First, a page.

Donors and funders want to see that their contributions will make a real difference, and a well-presented impact section will inspire their confidence in your organization.


Slide 8: Present Your Financials Transparently

Transparency is vital when seeking funding and support. Provide a clear breakdown of your financials, including revenue sources, funding allocation, and budget projections. 

Showcase your ability to manage resources efficiently and ensure sustainability. Instilling confidence in your financial management practices is essential for potential funders.

Slide 9: Outline Your Strategic Plan or Funding Roadmap

Donors and funders want to see that your organization has a well-defined roadmap for the future. 

Lay out your strategic plan, including short-term and long-term objectives, expansion strategies, and/or programmatic milestones. Discuss your collaborations with other organizations, and any partnerships that will enhance your reach and impact. 

Slide 10: Call to Action

End your pitch deck with a clear call to action. Invite potential funders and donors to join your cause, whether it's through financial support, mentorship, or collaboration. Provide contact information and offer to answer any questions they may have. Be prepared to follow up promptly and demonstrate your gratitude for their consideration.

Testimonial for rootid

“This was so collaborative, but you also did work for all put new language on the deck. This to me was like a "wow" moment because I could share things and then see the changes in real-time, instead of me trying to take what we discussed and pulling it together on my own. I appreciated that you invited me to talk about the deck, why things were there, what they meant in my own words. I think we were able to feed off each other to get a clearer presentation of who Upward Roots is. You all created the space and really have helped me. In our time on Tuesday, I immediately thought of our grant application templates for mission statements and program statements and how I can transfer this language refresh into those.” - Elizabeth Knight, ED Upward Roots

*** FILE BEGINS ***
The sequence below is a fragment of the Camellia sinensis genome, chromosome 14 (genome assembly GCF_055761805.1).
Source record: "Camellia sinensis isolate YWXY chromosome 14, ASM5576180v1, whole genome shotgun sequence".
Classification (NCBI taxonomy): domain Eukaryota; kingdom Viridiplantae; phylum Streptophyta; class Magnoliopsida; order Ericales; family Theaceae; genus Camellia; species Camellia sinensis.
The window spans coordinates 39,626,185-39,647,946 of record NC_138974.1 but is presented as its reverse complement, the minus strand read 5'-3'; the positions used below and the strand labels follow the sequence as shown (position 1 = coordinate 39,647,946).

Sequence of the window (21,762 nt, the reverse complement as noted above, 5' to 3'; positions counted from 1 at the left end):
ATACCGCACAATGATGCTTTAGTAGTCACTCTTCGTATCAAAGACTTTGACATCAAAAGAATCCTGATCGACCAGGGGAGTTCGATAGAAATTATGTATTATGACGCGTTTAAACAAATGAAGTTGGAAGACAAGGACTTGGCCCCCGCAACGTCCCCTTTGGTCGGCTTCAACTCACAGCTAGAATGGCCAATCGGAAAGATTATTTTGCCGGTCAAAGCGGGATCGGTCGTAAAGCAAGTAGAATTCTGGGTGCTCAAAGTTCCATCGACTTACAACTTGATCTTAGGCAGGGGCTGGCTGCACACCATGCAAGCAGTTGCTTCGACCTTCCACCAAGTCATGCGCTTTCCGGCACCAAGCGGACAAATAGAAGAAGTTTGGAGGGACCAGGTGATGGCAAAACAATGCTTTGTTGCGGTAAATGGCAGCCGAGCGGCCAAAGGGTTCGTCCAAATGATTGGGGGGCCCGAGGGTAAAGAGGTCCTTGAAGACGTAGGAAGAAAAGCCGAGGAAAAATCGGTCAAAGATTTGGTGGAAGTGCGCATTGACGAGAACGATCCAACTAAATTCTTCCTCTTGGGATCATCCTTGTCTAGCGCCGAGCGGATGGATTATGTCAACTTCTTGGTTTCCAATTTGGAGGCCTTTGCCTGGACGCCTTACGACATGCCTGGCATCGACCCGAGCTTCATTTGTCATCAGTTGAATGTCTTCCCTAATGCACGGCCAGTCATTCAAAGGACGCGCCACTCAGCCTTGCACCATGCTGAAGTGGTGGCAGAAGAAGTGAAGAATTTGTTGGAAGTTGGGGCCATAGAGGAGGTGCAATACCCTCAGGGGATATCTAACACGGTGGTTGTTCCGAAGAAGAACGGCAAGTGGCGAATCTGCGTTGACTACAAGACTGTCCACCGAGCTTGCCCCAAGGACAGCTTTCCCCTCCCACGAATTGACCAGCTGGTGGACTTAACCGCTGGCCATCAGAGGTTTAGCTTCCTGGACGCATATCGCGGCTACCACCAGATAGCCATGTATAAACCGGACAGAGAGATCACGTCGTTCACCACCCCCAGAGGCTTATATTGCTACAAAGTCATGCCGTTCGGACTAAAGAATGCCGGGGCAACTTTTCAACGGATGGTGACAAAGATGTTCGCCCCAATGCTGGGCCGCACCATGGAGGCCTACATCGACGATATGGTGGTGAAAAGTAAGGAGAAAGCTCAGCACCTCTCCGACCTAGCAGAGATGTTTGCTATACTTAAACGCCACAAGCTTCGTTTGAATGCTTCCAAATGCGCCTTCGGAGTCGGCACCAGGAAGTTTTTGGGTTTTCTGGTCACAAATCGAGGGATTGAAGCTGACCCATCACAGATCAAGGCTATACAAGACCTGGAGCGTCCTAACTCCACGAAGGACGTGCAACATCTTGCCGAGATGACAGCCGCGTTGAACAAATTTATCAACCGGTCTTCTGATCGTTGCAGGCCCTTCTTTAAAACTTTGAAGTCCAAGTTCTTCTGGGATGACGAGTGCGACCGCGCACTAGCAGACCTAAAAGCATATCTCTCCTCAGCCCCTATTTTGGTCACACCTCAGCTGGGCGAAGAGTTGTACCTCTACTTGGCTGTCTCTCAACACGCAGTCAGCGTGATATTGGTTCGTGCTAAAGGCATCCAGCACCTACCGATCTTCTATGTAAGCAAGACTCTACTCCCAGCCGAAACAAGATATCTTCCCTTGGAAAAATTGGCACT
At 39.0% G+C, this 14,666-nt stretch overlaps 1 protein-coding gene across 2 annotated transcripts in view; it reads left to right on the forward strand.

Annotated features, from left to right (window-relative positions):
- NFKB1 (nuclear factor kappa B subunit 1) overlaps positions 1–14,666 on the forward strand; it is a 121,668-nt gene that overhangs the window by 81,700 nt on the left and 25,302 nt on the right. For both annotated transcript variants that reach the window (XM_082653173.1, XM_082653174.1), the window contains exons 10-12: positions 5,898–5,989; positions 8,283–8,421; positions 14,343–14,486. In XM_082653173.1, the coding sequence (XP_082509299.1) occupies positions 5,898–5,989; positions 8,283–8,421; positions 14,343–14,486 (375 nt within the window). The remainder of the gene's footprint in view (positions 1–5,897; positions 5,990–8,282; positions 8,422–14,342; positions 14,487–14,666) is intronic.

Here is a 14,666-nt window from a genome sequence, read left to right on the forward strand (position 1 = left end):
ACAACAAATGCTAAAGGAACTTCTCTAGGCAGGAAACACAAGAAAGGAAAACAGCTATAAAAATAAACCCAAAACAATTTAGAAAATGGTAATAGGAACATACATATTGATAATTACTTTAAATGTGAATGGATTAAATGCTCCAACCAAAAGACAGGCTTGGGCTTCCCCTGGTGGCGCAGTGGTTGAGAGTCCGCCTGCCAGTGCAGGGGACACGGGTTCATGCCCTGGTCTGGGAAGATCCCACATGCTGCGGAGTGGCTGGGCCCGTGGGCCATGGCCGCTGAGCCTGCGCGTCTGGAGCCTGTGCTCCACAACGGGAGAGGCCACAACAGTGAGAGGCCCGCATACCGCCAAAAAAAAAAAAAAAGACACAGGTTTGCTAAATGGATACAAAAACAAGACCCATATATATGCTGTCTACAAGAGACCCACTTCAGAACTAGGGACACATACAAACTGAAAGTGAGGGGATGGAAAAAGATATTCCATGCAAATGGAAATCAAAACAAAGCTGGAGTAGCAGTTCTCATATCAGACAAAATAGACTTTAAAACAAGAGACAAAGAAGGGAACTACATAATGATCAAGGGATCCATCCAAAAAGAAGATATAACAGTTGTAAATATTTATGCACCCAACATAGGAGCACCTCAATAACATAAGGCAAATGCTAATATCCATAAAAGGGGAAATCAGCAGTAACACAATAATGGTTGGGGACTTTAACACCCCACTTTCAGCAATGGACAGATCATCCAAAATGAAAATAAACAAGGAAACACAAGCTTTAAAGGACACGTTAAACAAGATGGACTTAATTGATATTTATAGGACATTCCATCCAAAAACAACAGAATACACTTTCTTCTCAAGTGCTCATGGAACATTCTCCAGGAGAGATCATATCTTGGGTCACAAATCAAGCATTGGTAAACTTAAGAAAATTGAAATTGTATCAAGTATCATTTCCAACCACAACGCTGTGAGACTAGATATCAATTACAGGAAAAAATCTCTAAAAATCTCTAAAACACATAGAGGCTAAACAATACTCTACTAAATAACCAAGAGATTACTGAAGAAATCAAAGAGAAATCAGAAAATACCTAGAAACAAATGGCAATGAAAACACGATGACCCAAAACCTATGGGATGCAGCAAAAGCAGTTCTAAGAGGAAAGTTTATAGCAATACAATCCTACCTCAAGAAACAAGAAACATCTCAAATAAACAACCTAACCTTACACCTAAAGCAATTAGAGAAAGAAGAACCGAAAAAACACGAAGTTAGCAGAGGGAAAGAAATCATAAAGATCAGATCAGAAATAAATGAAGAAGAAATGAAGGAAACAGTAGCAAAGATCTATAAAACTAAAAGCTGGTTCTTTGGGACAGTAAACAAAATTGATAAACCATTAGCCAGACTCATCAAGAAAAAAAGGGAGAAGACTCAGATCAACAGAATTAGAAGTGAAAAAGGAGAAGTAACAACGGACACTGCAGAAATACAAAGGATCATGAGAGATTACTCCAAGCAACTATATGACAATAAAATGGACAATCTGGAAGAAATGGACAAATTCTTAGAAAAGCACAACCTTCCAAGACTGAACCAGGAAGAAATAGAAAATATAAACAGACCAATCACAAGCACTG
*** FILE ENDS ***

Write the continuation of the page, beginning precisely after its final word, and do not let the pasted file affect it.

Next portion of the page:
Crafting an irresistible pitch deck for your nonprofit organization is an art that combines storytelling, data, visuals, and passion. By implementing these key elements and infusing your pitch deck with authenticity, you'll be well on your way to engaging funders and donors who share your vision and mission impact.

Check out our free Slide Deck Template »

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Val Neumark Mickela - director of strategic initiatives & education, founder, headshot

Val Neumark

Val is a brand strategist, educator, facilitator and coach focused on co-designing more relational communications strategies to transform our systems. Through partnerships and collaborations, Val hopes these anti-racist, anti-oppressive spaces and tools will more effectively facilitate connection, strategic-thinking, community building and sustainable growth for non-profits and social impact organizations.

Val has a Bachelor's Degree in Visual Arts & Media from University of California, San Diego, a Master's Degree in Education from Pepperdine University, and was a 2016 recipient of Pepperdine University's inaugural 40 under 40 Award. In their free time Val plays soccer, loves to hike, and both read and practice karate with their kid.